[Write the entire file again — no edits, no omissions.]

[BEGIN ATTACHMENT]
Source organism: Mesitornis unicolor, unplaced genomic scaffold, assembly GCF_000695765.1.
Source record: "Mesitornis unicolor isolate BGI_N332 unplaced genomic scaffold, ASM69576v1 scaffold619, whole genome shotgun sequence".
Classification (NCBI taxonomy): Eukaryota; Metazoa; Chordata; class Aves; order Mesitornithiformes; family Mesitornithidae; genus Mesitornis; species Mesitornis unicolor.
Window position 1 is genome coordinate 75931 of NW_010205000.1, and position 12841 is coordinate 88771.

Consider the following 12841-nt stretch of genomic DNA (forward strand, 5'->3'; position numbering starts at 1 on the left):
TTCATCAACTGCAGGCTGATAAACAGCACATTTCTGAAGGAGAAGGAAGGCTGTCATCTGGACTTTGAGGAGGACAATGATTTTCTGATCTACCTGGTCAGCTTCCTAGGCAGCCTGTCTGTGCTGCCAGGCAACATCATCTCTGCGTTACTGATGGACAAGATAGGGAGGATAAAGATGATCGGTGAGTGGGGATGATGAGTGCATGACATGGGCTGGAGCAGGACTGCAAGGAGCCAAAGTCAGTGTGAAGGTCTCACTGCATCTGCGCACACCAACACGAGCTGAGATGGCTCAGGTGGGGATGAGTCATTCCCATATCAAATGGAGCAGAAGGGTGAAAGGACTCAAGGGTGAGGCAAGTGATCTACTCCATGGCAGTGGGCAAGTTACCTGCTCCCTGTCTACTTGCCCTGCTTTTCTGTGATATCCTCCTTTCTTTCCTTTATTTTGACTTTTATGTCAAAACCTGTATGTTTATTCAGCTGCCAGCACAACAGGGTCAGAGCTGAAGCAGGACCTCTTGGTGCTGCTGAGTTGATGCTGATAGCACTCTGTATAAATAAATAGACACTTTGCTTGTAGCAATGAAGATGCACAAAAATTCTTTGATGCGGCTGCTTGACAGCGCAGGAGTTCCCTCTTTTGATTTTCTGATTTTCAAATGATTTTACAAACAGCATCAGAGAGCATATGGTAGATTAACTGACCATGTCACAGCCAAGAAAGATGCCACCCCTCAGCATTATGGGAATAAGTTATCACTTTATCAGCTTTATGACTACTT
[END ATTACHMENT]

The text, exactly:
Source organism: Mesitornis unicolor, unplaced genomic scaffold, assembly GCF_000695765.1.
Source record: "Mesitornis unicolor isolate BGI_N332 unplaced genomic scaffold, ASM69576v1 scaffold619, whole genome shotgun sequence".
Classification (NCBI taxonomy): Eukaryota; Metazoa; Chordata; class Aves; order Mesitornithiformes; family Mesitornithidae; genus Mesitornis; species Mesitornis unicolor.
Window position 1 is genome coordinate 75931 of NW_010205000.1, and position 12841 is coordinate 88771.

Consider the following 12841-nt stretch of genomic DNA (forward strand, 5'->3'; position numbering starts at 1 on the left):
TTCATCAACTGCAGGCTGATAAACAGCACATTTCTGAAGGAGAAGGAAGGCTGTCATCTGGACTTTGAGGAGGACAATGATTTTCTGATCTACCTGGTCAGCTTCCTAGGCAGCCTGTCTGTGCTGCCAGGCAACATCATCTCTGCGTTACTGATGGACAAGATAGGGAGGATAAAGATGATCGGTGAGTGGGGATGATGAGTGCATGACATGGGCTGGAGCAGGACTGCAAGGAGCCAAAGTCAGTGTGAAGGTCTCACTGCATCTGCGCACACCAACACGAGCTGAGATGGCTCAGGTGGGGATGAGTCATTCCCATATCAAATGGAGCAGAAGGGTGAAAGGACTCAAGGGTGAGGCAAGTGATCTACTCCATGGCAGTGGGCAAGTTACCTGCTCCCTGTCTACTTGCCCTGCTTTTCTGTGATATCCTCCTTTCTTTCCTTTATTTTGACTTTTATGTCAAAACCTGTATGTTTATTCAGCTGCCAGCACAACAGGGTCAGAGCTGAAGCAGGACCTCTTGGTGCTGCTGAGTTGATGCTGATAGCACTCTGTATAAATAAATAGACACTTTGCTTGTAGCAATGAAGATGCACAAAAATTCTTTGATGCGGCTGCTTGACAGCGCAGGAGTTCCCTCTTTTGATTTTCTGATTTTCAAATGATTTTACAAACAGCATCAGAGAGCATATGGTAGATTAACTGACCATGTCACAGCCAAGAAAGATGCCACCCCTCAGCATTATGGGAATAAGTTATCACTTTATCAGCTTTATGACTACTT